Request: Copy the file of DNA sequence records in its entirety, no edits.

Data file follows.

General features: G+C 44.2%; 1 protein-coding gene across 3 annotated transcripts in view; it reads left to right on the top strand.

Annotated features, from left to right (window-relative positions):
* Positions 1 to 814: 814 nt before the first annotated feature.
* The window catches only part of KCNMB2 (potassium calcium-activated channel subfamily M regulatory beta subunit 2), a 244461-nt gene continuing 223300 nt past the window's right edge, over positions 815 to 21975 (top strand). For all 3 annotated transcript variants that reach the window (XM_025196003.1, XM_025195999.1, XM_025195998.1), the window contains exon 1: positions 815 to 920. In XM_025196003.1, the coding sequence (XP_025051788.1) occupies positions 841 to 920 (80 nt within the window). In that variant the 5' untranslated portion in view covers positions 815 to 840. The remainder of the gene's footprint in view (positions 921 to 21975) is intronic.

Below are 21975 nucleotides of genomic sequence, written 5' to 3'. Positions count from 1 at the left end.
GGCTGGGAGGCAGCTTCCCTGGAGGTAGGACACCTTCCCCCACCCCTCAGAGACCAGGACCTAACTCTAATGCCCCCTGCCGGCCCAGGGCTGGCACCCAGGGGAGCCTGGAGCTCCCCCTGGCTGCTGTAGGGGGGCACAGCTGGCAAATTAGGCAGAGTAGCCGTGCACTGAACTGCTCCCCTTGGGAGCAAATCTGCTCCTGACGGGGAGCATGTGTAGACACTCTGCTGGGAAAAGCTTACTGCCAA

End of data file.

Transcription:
General features: G+C 44.2%; 1 protein-coding gene across 3 annotated transcripts in view; it reads left to right on the top strand.

Annotated features, from left to right (window-relative positions):
* Positions 1 to 814: 814 nt before the first annotated feature.
* The window catches only part of KCNMB2 (potassium calcium-activated channel subfamily M regulatory beta subunit 2), a 244461-nt gene continuing 223300 nt past the window's right edge, over positions 815 to 21975 (top strand). For all 3 annotated transcript variants that reach the window (XM_025196003.1, XM_025195999.1, XM_025195998.1), the window contains exon 1: positions 815 to 920. In XM_025196003.1, the coding sequence (XP_025051788.1) occupies positions 841 to 920 (80 nt within the window). In that variant the 5' untranslated portion in view covers positions 815 to 840. The remainder of the gene's footprint in view (positions 921 to 21975) is intronic.

Below are 21975 nucleotides of genomic sequence, written 5' to 3'. Positions count from 1 at the left end.
GGCTGGGAGGCAGCTTCCCTGGAGGTAGGACACCTTCCCCCACCCCTCAGAGACCAGGACCTAACTCTAATGCCCCCTGCCGGCCCAGGGCTGGCACCCAGGGGAGCCTGGAGCTCCCCCTGGCTGCTGTAGGGGGGCACAGCTGGCAAATTAGGCAGAGTAGCCGTGCACTGAACTGCTCCCCTTGGGAGCAAATCTGCTCCTGACGGGGAGCATGTGTAGACACTCTGCTGGGAAAAGCTTACTGCCAA